THE TAKEAWAY On View 7/11-8/1 at 937 Gallery
The Pittsburgh Cultural Trust announces the opening of The Takeaway: Made With Love, an exhibition of nearly 100 amateur artworks handpicked from thrift store collections across several states. Throughout the run of the exhibition, visitors are able to enter into a free lottery for a chance to take home their favorite piece from the show. The exhibition, organized by Robert Raczka, is on view July 11-August 1, 2014, at 937 Liberty Avenue, second floor. An opening reception takes place Friday, July 11, 2014, from 5:30-9p.m., during the Cultural Trust's quarterly Gallery Crawl throughout the Cultural Distract.
Raczka purchased the exhibition's artworks-paintings, hand-knit afghans, handmade ceramics, and objects crafted in wood-for their aesthetic appeal and all-around interest, though they are artworks not generally presented in a fine art context. Among the works included are painted landscapes, pet portraits, spiritual imagery, and a wood mosaic Mayan calendar.
Raczka uses the exhibition budget, generally reserved for shipping and materials, to buy the art in thrift stores while exercising his curatorial eye. He sees the distribution of the artwork to the audience through a free lottery as a gift from the gallery as well as from himself.
"I have a genuine appreciation for amateur art at its unselfconscious best, and I wanted to share that with the audience," says curator Robert Raczka. "I had noticed that when someone is in an art gallery contemplating a purchase, they really look closely and think about the art. I have found that if the audience feels that they might end up taking the art home, they consider it more deeply."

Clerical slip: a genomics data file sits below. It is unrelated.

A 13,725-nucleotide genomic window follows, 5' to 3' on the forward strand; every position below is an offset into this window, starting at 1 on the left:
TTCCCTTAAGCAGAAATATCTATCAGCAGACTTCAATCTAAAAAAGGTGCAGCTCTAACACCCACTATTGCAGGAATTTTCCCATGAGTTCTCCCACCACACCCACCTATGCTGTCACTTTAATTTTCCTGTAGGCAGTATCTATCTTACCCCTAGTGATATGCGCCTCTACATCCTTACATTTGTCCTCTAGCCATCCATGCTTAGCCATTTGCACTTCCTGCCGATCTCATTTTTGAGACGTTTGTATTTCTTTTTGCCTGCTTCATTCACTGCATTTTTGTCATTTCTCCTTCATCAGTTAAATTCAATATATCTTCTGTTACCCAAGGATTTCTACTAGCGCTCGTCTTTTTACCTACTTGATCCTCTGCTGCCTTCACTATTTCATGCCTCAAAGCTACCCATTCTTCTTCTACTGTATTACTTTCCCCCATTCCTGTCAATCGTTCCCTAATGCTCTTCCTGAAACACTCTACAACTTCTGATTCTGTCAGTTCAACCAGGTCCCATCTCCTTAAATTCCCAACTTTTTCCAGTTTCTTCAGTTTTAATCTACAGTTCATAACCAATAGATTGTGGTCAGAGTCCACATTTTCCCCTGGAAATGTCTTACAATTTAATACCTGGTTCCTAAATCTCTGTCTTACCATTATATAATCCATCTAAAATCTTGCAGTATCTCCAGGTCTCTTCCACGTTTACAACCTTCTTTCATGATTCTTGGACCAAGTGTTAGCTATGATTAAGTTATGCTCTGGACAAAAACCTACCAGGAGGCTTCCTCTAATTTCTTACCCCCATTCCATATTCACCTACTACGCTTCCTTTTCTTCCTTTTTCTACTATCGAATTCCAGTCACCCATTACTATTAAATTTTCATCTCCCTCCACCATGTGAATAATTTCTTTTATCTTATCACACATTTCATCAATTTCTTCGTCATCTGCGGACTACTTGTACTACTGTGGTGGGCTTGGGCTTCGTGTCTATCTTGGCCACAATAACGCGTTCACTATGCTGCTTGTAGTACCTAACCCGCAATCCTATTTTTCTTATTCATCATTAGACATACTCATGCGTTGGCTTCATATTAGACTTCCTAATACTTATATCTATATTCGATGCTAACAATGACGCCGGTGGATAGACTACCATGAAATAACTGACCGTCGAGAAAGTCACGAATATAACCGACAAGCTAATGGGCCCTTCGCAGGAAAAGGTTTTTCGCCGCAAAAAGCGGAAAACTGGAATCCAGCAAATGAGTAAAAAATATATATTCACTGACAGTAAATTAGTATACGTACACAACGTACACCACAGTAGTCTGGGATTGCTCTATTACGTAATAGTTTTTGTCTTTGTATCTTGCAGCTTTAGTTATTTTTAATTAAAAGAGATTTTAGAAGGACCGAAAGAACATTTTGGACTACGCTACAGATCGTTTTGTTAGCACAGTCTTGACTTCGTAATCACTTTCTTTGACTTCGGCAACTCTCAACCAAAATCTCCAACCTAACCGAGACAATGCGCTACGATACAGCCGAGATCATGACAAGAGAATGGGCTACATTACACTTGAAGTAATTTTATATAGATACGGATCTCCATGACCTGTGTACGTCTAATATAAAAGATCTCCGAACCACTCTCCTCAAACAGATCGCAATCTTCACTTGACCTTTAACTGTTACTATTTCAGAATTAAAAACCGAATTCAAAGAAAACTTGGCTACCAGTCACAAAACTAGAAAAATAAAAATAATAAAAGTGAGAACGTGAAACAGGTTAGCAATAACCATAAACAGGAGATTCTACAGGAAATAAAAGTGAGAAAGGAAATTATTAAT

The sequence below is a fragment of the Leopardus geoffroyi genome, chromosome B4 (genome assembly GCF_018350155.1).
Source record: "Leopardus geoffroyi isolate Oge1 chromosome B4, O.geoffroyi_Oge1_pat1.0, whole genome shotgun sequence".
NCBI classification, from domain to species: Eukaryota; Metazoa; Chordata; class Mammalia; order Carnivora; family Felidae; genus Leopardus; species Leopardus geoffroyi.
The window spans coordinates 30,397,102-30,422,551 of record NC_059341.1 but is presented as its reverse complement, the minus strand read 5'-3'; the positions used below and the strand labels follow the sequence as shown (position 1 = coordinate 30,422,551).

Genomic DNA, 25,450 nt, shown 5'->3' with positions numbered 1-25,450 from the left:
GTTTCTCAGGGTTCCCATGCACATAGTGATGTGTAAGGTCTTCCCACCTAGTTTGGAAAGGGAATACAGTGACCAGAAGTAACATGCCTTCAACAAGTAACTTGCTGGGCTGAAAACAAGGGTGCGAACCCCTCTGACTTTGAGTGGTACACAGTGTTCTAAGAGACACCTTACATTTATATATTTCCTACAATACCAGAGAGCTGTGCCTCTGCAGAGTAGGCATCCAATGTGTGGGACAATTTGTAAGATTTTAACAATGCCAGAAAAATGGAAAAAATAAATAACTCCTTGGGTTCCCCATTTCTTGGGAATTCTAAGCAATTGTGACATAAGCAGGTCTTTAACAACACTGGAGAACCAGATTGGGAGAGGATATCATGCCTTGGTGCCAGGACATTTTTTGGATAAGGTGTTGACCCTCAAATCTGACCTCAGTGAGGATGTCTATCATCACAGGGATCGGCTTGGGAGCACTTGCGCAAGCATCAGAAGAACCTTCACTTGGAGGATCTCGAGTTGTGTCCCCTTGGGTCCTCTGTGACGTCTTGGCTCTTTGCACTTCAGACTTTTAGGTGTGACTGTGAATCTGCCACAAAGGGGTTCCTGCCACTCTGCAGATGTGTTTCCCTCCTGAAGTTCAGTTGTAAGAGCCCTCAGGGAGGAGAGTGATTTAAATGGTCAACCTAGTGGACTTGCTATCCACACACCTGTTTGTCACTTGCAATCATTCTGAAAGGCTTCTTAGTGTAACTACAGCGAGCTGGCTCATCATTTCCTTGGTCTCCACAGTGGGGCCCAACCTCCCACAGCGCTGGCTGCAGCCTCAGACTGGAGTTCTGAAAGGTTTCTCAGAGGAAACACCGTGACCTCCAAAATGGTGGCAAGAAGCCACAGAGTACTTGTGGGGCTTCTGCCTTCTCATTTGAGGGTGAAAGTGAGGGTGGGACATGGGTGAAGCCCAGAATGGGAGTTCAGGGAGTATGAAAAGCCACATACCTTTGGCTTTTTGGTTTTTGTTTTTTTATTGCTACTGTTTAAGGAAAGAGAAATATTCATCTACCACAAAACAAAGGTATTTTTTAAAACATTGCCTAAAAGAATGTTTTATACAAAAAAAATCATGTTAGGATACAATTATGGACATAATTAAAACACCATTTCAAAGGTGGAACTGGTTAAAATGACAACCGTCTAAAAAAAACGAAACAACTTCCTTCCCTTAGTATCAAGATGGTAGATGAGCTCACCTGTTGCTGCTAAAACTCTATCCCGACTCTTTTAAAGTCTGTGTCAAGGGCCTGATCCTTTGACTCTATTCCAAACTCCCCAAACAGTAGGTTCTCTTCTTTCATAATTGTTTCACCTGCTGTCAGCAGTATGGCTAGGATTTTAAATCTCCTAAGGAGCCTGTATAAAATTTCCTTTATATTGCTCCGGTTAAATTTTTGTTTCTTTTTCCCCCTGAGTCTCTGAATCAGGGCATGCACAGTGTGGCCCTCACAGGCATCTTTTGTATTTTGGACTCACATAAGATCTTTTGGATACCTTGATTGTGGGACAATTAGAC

At the conclusion of the exhibition, Raczka will select the winners at random, who are notified and able to pickup their artwork at the closing party Friday, August 1, 5:30-9 p.m., with an additional pick-up time Saturday, August 2, 1-5 p.m.
This is the forth in a series of exhibitions of thrift store art, the first held at Future Tenant in 2008, and combines Raczka's roles as artist and curator. For these exhibitions, he has been incorporating ideas artists have been working with in relational aesthetics, or the practice of artist-constructed social experiences where the artist becomes the facilitator rather than the focal point, such as Rirkrit Tiravanija's untitled project in which he cooked and served food in the Carnegie International, and Tino Sehgal's "The Progress" at the Guggenheim where visitors were engaged in a series of conversations about progress. Similar to these projects, Raczka's lottery is designed to reconsider and make use of art's social and institutional context and to create a nontraditional social interaction between artist/curator, the gallery, and the audience.
Robert Raczka is a Pittsburgh-based artist, writer, and curator, and he was previously a gallery director of 20 years. He earned an MFA in photography from the University of Florida, Gainesville, FL. His artwork is in the form of photography, collage, and exhibitions incorporating found objects to engage with popular culture and taste, the public communications of advertising and marketing, and the often-tenuous connection between representation and reality. In 2013, Raczka curated Crowdsourced at SPACE, featuring 12 artists who included public input-either directly or through suggestions-into their artworks. Raczka's art criticism often appears in the Pittsburgh City Paper. He is emeritus professor of art at Allegheny College, Meadville, and he recently taught the graduate studio art seminar at Carnegie Mellon University, Pittsburgh, PA.